200 bral energy metabolism via tricarboxylic acid and a-ketoglutarate pathways [2,3]; it is incorporated into both neuronal and glial proteins and peptides [4,5]; it is a precursor of gamma-aminobutyric acid (GABA) [6]. Finally, the glutamate-glutamine system regulates the ammonia levels in the brain [7]. Age-related changes in glutamate metabolism have been described by some authors who have found decreased levels of glutamic acid [8] and decreased glutamate dehydrogenase (GDH) activity [9] in the brain of aged rats. These data, however were only partly supported by more recent investigations reporting a moderate decrease in glutamate levels in brain of 30-month-old in comparison with 3- and 12month-old rats and no important age-related changes in cerebral metabolism of Lglutamate [10]. Therefore increased release of the amino acid induced by depolarization has been reported in the brain of aged subjects and animals [11]. The cerebellar cortex, which is a brain structure impaired in old age [12], is rich in L-glutamate that seems to be the main excitatory neurotransmitter of granule cells [13]. It has been demonstrated that increasing levels, systemic or local injection of excitatory amino acids such as L-glutamate induce brain lesions and nerve cell loss or impairment [14,15]. We have therefore analyzed whether GDH activity, the main enzyme involved in L-glutamate catabolism [16], was changed in the cerebellar cortex of ageing rat. MATERIALSAND METHODS Male Sprague--Dawley rats of 3 months of age (considered to be young), of 12 months of age (considered to be adult) and of 26 months of age (considered to be old) were used in the present study. The average life span of the rat colony used was 25 months. Ten animals for each age group were killed by decapitation under ether anaesthesia. The brain was removed and the brain-stem and over-lying cerebellum were detached from the rest of the brain. The right cerebellar hemisphere was dissected by a cut in the frontal plane between lobules VII--VIII. Blocks comprising lobule II--VII samples were frozen in a solid CO2-acetone mixture after embedding in cryoprotectant (OCT compound, Ames, U.S.A.). Serial 10/am thick sections were cut using a - 2 0 ° C microtome cryostat and mounted on cover slips. The sections were then air dried and processed for the demonstration of GDH (E.C. 1.4.1.2) according to the technique proposed by Andersen and Contestabile [17] using nicotinamide-adenine-dinucleotide as coenzyme and nitro blue tetrazolium (NBT grade III, Sigma U.S.A.) as the tetrazolium salt. The specificity of the histochemical reaction was tested by incubating some sections in blanks in which the coenzyme or NBT were omitted, Parallel sections not processed for GDH histochemistry were stained with toluidine blue to verify microanatomical details. The intensity of GDH staining within the neuropil of the molecular layer, the cytoplasm of Purkinje neurons and the synaptic glomeruli of the granular layer was assessed microphotometrically according to the technique described in earlier papers [18--21]. Briefly, GDH activity was measured with a Fluoval Photometric unit at a wavelength of 550 nm. The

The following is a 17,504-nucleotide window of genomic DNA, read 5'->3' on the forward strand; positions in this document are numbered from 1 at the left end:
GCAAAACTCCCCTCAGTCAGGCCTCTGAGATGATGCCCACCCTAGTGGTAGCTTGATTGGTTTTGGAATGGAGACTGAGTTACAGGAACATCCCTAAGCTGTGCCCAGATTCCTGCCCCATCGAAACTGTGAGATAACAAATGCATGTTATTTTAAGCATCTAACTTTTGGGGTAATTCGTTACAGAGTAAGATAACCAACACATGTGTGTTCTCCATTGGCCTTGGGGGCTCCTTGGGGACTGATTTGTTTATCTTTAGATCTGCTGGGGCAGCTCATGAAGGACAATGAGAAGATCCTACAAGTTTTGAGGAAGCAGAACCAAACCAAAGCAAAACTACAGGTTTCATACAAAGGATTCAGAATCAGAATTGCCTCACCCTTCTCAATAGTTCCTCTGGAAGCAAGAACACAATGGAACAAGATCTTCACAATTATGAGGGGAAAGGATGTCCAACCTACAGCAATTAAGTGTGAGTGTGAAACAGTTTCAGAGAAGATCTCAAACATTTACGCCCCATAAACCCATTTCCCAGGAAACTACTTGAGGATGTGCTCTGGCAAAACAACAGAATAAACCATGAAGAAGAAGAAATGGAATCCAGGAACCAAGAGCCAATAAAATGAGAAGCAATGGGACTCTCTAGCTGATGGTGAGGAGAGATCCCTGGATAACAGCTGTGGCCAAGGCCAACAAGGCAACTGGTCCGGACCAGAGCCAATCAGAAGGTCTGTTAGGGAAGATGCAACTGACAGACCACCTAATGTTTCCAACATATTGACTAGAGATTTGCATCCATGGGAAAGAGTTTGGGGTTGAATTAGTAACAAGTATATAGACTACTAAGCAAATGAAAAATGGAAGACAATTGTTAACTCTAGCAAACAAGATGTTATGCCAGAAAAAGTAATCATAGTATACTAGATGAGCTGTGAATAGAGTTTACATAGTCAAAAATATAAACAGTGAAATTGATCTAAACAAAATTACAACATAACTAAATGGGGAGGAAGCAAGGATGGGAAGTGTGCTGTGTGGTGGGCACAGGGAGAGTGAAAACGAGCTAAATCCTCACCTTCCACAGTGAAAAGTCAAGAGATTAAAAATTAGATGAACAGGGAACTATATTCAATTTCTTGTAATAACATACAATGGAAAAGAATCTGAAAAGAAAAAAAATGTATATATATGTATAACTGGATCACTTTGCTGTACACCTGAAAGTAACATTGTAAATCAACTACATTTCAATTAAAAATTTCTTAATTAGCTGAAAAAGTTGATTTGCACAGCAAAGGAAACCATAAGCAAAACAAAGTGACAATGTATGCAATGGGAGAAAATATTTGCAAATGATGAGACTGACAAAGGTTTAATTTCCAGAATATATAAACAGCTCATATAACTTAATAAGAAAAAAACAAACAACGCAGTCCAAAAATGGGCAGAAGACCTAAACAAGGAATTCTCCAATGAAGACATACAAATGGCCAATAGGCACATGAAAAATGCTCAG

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microphotometer was calibrated taking as " z e r o " the value of control sections incubated without co-factors. The microphotometric unit contained an adjustable circular diaphragm which permitted optical separation of the structure to be measured for transmittance from its surroundings. Each measurement was performed using a 40 x / 0 . 9 5 immersion objective and a 12.5 x ocular. The determinations were made in a circular area of 3 - - 6 / ~ m in diameter de-lineated by measuring the diaphragm at the centre of an ocular. For measurements o f the neuropil of the molecular layer a fixed size field o f 3/~m in diameter was used. Other determinations were made by regulating the measuring diaphragm to cover the cytoplasm o f a Purkinje neuron or the area of a synaptic glomerulus at a specific time. Analysis o f variance (ANOVA) and two-tailed Student's t-test for unpaired data were used to assess significance o f differences a m o n g the three age groups. RESULTS